My Weekly Special
HOW TO BE HEALTHY AT 50 +
DEALING WITH ASTHMA IN THE WINTER MONTHS Dr Philippa outlines the causes and treatment for this common condition
QI live in the north of the UK and although it gets cold everywhere in the winter it gets really cold here! I have asthma and have noticed that while it is OK in the summer, it gets worse when the weather gets cold in the winter. Why is this?
AAsthma is a common respiratory condition in which the small airways of the lungs are inflamed and narrowed and produce more mucus than usual. You are right, asthma commonly does get worse during the colder months.
There are lots of reasons why this might happen. The first is that there are more cough and cold viruses around in the winter months, which spread easily as we are all inside in close proximity to each other. You might notice that your asthma symptoms are worse when you have a cold, viral flu-like illness, or chest infection. This worsening occurs in about three quarters of people with asthma. Being inside for more of the day in the winter months means that you may be exposed to indoor triggers such as pollutants from a wood burning stove, so try to keep your home well ventilated.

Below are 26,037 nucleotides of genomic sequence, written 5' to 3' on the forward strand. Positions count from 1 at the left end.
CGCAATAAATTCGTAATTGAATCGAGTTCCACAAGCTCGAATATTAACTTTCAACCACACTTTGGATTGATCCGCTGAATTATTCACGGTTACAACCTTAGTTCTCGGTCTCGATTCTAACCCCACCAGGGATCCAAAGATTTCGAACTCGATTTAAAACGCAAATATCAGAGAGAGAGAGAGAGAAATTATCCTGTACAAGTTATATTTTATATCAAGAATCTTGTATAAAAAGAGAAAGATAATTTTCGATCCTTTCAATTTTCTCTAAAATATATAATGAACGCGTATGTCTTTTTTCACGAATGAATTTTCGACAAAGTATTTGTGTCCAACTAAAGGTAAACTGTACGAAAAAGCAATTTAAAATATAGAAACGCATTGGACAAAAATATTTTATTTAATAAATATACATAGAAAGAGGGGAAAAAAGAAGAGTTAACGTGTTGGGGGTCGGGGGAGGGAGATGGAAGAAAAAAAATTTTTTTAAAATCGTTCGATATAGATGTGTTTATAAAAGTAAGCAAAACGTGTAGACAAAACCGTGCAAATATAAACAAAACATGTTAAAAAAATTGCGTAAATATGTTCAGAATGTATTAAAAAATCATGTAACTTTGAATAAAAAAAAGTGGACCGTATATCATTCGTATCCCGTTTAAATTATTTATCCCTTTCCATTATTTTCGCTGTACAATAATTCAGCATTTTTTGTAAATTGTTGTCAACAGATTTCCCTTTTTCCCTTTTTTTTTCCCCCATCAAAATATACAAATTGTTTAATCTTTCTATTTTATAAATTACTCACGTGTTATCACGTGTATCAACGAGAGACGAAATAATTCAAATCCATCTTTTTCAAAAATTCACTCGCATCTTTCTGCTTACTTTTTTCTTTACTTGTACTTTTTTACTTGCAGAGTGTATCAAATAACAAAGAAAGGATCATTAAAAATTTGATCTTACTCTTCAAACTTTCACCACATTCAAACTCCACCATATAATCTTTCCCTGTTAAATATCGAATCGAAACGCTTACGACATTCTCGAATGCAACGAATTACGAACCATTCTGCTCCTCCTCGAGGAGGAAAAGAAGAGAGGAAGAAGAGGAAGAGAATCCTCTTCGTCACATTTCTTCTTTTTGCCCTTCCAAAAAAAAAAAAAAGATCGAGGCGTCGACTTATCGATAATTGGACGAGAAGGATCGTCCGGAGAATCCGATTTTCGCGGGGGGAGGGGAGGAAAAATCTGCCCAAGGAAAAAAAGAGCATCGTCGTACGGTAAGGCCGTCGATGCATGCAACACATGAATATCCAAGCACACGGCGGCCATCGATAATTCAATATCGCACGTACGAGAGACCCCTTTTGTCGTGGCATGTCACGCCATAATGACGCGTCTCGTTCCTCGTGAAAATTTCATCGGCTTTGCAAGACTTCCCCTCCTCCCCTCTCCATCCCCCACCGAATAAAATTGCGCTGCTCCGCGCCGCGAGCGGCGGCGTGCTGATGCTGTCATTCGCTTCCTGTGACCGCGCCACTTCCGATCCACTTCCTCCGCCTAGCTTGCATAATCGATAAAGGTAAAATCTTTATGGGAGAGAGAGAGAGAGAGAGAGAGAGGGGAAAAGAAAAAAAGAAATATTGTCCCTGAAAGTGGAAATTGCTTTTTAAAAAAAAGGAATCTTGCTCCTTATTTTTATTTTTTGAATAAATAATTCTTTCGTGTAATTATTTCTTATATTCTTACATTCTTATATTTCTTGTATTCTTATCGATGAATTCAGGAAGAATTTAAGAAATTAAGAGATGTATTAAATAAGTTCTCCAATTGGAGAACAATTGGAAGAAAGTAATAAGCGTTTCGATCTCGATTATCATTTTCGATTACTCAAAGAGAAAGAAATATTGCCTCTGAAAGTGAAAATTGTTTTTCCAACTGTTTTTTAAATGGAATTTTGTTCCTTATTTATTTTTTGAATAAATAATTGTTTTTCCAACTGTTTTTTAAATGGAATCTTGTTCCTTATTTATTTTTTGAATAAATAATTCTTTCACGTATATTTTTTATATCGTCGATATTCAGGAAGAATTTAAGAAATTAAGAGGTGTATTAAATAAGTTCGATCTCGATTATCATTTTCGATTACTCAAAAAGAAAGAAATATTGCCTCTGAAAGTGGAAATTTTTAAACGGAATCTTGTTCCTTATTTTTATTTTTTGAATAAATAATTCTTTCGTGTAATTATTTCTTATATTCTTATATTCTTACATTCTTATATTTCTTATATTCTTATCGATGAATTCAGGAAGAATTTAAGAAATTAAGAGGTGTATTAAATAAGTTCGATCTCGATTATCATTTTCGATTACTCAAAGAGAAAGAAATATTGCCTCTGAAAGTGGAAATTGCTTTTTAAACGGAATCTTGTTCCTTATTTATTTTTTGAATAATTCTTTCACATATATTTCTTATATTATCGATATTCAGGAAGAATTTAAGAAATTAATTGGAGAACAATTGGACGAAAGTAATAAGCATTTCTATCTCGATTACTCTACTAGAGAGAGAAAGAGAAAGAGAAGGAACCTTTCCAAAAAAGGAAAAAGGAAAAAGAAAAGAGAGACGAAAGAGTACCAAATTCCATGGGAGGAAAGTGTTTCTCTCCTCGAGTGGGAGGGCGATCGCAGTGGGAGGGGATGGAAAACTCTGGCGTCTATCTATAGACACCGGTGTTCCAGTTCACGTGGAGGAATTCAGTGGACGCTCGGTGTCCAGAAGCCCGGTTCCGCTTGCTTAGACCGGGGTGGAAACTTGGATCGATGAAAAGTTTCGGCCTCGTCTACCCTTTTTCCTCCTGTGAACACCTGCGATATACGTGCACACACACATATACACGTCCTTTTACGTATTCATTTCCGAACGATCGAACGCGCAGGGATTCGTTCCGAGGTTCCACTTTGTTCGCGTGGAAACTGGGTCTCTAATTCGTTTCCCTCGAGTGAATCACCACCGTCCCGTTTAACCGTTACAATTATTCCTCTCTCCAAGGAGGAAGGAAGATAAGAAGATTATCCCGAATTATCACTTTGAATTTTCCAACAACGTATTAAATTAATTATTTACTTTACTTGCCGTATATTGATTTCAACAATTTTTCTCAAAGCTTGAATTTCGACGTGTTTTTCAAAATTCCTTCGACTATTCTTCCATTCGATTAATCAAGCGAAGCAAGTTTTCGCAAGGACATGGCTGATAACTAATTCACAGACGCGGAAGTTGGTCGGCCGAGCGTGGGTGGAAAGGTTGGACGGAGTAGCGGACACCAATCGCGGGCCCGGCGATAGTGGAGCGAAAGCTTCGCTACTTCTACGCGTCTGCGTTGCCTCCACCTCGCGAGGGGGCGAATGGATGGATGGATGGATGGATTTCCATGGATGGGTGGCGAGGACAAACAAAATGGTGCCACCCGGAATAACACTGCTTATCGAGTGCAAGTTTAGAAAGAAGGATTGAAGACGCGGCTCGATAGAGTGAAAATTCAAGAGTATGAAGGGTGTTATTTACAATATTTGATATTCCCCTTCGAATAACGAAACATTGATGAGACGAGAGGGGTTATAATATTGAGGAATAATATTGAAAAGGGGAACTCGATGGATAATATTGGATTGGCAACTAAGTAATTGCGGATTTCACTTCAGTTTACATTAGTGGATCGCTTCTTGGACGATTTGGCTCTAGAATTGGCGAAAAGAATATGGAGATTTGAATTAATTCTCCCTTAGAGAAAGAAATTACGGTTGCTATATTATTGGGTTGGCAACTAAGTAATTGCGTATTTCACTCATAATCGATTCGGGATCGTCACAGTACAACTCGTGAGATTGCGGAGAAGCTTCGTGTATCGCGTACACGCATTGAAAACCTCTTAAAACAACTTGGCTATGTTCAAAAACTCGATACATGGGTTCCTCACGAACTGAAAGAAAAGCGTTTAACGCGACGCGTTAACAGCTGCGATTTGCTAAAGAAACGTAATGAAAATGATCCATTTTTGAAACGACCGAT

The colder temperatures in winter can also worsen your symptoms, with some people with asthma noticing that their symptoms are worse when they go outside into the cold air. This is because the cold can make your airways constrict, leading to a flare-up of symptoms. If you notice that this is a trigger for you be sure to wrap up warmly.
Even lightly wrapping a scarf around your mouth and nose may help, as it helps warm the air before your breathe it into your lungs. But don’t wrap it too tightly – we are trying to help you breathe, not get strangled in a scarf!
Remember that if you have asthma and are prescribed a steroid inhaler or take oral steroids as part of your asthma treatment, you are eligible for a free NHS flu vaccination.
There are possible triggers indoors and outdoors in colder weather